How Schools Can Help Moms Stay in Science
"In a study published in the March-April issue of American Scientist, Wendy Williams and Stephen Ceci write, "It is when academic scientists choose to be mothers that their real problems start. Women deal with all the other challenges of being academic scientists as well as men do. Childless women are paid, promoted and rewarded equivalently to their male peers (and in some analyses at even higher rates). Children completely change the landscape for women — but do not appear to have the same effect on the careers of men."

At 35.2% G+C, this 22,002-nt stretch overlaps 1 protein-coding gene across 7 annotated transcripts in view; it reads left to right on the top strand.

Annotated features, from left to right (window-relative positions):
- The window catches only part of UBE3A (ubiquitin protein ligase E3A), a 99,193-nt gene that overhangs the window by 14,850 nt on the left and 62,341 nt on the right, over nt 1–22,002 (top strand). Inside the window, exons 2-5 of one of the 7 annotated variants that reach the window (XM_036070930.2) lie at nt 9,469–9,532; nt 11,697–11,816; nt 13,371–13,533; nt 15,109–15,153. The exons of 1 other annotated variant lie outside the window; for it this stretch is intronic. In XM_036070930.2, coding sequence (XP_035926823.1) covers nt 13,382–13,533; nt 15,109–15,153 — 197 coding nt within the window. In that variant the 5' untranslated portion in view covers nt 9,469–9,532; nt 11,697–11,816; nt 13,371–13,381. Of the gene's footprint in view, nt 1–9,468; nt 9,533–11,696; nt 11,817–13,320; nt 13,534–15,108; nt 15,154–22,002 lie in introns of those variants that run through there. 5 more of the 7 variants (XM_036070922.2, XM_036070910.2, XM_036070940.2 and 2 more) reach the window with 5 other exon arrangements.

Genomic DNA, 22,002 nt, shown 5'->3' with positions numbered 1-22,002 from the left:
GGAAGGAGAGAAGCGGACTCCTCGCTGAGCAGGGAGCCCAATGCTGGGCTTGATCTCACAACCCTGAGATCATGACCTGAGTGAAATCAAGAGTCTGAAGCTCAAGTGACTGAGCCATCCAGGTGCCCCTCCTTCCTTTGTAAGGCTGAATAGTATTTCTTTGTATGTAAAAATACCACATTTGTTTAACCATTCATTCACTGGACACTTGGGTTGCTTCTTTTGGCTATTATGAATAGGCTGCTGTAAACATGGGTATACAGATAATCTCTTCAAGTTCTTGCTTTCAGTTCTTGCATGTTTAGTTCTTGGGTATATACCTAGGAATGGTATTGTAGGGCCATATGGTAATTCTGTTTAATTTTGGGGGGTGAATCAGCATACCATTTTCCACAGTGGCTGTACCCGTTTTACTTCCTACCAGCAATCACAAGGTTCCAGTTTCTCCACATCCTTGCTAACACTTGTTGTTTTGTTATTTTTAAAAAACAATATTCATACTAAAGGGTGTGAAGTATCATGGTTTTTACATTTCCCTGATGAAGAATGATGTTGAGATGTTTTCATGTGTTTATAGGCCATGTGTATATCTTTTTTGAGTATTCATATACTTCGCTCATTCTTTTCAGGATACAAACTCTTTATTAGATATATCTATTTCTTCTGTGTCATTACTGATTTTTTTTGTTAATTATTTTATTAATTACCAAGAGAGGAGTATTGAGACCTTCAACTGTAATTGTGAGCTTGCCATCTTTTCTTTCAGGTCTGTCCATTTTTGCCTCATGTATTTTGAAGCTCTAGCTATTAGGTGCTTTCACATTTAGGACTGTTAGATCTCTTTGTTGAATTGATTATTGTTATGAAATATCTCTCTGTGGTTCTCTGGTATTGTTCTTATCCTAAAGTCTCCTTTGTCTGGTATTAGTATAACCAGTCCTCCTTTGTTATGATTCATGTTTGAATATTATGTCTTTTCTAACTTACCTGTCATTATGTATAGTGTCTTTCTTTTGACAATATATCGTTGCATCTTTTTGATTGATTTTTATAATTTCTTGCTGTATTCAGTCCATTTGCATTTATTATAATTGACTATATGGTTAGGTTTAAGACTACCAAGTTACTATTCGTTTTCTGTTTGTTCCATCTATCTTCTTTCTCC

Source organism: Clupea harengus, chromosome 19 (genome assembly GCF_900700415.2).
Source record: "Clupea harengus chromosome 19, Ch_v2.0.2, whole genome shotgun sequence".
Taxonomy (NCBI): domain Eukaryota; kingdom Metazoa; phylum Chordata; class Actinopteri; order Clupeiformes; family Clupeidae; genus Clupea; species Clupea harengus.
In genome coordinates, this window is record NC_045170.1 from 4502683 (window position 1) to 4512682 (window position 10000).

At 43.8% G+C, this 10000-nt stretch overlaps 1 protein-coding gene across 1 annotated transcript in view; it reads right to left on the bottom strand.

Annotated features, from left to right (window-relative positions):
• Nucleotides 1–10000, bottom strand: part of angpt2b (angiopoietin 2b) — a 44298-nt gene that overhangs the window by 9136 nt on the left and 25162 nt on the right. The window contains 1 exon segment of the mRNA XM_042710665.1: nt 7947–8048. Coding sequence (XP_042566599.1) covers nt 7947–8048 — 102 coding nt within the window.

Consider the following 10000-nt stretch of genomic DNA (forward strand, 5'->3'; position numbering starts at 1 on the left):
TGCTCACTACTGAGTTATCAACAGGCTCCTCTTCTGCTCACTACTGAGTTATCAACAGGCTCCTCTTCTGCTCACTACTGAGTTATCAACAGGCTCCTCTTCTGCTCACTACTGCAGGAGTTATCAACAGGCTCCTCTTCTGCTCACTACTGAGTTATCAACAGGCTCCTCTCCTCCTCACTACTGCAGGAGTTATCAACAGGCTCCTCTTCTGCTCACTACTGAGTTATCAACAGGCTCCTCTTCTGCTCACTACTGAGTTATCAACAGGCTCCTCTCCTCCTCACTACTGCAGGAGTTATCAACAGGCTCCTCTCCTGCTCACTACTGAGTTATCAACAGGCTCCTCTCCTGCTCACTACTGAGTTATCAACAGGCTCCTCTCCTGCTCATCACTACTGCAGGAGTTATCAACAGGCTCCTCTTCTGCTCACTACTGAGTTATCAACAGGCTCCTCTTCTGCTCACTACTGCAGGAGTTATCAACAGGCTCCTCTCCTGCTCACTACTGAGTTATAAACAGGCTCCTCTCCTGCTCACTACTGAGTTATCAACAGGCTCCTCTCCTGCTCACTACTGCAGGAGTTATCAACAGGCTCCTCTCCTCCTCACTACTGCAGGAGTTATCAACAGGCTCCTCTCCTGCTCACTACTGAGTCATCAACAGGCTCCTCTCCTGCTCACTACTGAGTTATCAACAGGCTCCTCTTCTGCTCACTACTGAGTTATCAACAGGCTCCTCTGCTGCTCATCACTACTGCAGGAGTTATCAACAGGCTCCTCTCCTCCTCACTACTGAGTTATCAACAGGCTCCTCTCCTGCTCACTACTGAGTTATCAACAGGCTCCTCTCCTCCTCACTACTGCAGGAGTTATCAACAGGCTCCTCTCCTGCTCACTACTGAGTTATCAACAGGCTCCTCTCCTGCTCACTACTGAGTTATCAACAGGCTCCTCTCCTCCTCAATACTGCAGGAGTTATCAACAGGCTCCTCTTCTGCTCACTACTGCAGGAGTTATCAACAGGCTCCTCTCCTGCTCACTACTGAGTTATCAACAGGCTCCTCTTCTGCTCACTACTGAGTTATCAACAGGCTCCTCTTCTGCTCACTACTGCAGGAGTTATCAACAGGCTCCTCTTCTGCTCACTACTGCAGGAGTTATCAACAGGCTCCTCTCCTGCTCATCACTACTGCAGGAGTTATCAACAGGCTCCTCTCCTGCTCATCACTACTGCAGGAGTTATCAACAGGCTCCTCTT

Why does this happen? Basically, prospective scientists finish grad school and postdocs and can apply for tenure-track jobs at an average age of 33. That means they won’t get tenure until they’re 35 or older. Until then, they have to work their asses off doing research and publishing papers. Which isn’t so compatible with being a mom.”